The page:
About 4.5 million college students – globally – will study abroad in another country every (non-pandemic) year. From this they develop global thinking – also known as “transversal” skills. That term refers to those who have the skills and knowledge to participate in and pursue opportunities in globalized societies, a forward looking 21st century mindset with diversity and cultural sensitivity and multi-lingual skills.

That raised a question in my mind – how do others study languages and at what age do they start?

Students in Europe learn foreign languages in school at a much higher rate than their American counterparts. They also tend to learn more languages throughout their education due to national mandates. ….

Across Europe, 91% of students in primary and secondary school were studying English in 2017 – more than all other foreign languages learned combined by a large margin, according to data from Eurostat, the statistics arm of the European Commission. The next-most studied languages in European schools are French, German and Spanish, each garnering no more than 15% of students participating in 2017.

Source: Most European students learn English in school | Pew Research Center

Not only do 91% of European students study English, but in 20 out of 29 countries, students are required to study at least one additional language besides English during their K-12 education. A majority of Europeans can converse in at least one additional language besides their native language.

By comparison, just 20% of all K-12 students in the U.S. take a foreign language class. Per Pew Research, learning a foreign language is basically required of all students in the EU but “not so in America”.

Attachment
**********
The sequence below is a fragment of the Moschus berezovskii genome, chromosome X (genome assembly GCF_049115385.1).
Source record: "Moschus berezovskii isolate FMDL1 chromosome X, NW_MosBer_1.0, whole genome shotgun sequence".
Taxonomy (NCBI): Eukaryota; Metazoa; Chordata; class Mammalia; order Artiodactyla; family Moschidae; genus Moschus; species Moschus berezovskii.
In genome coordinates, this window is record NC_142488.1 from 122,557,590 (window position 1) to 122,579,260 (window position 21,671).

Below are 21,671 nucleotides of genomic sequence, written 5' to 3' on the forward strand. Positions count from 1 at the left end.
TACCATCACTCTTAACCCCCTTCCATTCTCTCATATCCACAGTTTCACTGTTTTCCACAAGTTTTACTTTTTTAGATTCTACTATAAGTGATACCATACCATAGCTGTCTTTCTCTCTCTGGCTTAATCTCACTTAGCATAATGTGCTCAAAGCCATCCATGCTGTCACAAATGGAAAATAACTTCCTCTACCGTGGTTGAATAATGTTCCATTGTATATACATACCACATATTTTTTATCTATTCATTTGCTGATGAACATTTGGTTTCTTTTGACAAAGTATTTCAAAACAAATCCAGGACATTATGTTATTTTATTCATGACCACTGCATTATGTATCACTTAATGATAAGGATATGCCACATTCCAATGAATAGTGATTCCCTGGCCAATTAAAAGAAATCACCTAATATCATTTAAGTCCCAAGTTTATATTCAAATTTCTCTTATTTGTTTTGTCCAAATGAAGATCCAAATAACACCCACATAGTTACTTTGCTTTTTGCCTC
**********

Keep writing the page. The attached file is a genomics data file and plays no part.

At what age do they begin studying English in the EU? Elementary school.

Language courses are generally not available to U.S. students until high school – meaning students start at age 15 to 16. Their study options, in most schools – are limited, sometimes to a single language option.

25% of US elementary schools offered a foreign language course (but only a fraction of students enrolls in those classes), 58% of middle schools and 91% of high schools. Because of many required courses for students at U.S. schools, many students are unable to take any language courses until high school and then, for only 2 years, so they can complete other required courses for university admission.

Thus, few U.S. students have useful foreign language skills. In fact, of Americans who say they speak a second language “very well”, 89% learned that language from their family, not schools.

Thus, the bottom line is that U.S. public school students are not learning useful foreign language skills.

What is the right age to start leaning another language?

Recently I read that a large research project found best language learning occurs if started before about age 10, in order to achieve fluency.

Thus, Europeans and others in the world learning English are doing far better as they start the process when much younger. Conversely, in the U.S. students start learning another language at age 15-16. The same study found that language learning may more difficult after age 17 – although that may be due to multiple factors, including entering work life, other demands on one’s time, less access to language learning opportunities – or perhaps brain changes as we get older.

Over the years there have been studies suggesting that age 6-7 (or other young age) is best to start language study, while others have suggested 11-13. Regardless, the U.S. first offers language courses to most students only ages 15 or older. We are doing this all wrong.

The bottom line: U.S. language study is all wrong, very poor, and will limit the ability of U.S. citizens to participate, thrive in and pursue opportunities in a global economy.

In a globalized world, the U.S. is behind and falling further behind every year. There are others who have suggested that the 21st century will be owned by Asia, especially China. I would go further to note the U.S.’s heyday is passing by now – and we are doing little to stay in the race.

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  1. […] wrote a post on my Travel blog about how a lack of language training in the U.S. is harming the U.S. ability to […]

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